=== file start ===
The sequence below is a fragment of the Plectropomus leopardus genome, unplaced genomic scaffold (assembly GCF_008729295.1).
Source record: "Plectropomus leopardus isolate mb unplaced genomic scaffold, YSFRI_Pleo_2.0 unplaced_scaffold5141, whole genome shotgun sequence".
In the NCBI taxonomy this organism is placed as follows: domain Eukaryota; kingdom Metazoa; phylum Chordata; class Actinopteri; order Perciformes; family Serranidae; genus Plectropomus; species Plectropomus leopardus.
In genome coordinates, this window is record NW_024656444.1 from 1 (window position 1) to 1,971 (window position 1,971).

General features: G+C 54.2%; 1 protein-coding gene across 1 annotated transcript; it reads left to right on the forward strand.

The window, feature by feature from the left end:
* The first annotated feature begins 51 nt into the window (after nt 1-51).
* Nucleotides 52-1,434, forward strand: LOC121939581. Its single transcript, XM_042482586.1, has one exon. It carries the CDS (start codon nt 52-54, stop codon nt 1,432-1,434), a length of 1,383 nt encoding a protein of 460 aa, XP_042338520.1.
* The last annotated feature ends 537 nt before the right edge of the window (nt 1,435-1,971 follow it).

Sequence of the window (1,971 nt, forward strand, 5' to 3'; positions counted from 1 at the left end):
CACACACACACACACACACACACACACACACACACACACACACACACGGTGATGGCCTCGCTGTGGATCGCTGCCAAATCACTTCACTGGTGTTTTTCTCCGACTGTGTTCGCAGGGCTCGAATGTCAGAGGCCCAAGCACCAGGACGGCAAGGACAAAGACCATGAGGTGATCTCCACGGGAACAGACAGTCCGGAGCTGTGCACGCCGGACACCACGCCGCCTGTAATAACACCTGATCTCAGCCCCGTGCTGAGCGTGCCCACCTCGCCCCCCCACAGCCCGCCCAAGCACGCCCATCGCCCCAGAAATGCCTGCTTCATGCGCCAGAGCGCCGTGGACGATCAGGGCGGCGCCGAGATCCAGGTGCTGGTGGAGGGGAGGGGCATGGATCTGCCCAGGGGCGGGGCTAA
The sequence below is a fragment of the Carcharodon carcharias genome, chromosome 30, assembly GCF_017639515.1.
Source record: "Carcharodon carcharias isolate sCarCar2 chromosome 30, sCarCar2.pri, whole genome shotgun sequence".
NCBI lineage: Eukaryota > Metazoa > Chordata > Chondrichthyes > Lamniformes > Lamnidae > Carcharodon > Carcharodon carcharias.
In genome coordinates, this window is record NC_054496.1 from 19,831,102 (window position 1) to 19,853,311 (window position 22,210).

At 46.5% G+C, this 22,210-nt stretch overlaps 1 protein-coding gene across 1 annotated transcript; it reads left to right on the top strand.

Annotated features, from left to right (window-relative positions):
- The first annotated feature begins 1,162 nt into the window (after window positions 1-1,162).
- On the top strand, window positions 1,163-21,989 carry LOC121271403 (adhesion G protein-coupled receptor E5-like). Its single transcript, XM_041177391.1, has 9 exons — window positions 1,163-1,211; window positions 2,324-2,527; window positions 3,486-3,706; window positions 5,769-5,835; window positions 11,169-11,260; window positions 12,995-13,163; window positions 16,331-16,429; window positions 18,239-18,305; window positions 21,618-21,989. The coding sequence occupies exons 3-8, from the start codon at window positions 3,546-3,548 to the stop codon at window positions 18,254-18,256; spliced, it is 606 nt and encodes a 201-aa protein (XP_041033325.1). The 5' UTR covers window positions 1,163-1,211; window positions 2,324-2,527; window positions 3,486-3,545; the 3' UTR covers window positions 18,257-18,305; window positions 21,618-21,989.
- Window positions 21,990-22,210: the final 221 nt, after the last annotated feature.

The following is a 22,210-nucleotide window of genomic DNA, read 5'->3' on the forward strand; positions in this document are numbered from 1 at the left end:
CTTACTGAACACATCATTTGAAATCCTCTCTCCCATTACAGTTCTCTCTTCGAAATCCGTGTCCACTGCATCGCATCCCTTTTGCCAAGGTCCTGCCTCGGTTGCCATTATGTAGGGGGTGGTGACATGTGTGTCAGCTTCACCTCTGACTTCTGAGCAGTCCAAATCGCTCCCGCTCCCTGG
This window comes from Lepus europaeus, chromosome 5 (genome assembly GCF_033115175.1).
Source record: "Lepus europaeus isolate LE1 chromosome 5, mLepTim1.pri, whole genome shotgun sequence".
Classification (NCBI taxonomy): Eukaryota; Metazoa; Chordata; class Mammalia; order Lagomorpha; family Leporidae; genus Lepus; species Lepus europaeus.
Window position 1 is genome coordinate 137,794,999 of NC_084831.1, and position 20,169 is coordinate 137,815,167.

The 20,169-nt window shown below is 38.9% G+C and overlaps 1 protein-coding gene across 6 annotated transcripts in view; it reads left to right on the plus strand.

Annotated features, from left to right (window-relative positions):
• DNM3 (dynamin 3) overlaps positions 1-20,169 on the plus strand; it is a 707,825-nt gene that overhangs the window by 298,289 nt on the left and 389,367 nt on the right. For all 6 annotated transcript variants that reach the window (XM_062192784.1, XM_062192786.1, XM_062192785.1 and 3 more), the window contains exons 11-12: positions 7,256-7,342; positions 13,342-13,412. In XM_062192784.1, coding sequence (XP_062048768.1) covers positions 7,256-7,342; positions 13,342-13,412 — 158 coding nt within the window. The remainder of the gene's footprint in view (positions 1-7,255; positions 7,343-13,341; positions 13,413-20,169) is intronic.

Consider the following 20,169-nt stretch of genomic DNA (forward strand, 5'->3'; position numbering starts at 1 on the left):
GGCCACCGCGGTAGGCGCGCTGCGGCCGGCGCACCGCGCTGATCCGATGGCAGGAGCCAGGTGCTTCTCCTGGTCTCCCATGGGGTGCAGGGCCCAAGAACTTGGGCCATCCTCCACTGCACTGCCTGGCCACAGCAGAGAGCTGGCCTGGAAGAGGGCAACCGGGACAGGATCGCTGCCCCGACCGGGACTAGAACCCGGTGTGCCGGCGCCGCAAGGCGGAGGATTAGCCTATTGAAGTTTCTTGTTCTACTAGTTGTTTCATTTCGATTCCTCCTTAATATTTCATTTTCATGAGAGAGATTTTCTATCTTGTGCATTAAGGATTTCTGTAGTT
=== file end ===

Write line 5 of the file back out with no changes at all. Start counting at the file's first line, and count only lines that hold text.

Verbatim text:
General features: G+C 54.2%; 1 protein-coding gene across 1 annotated transcript; it reads left to right on the forward strand.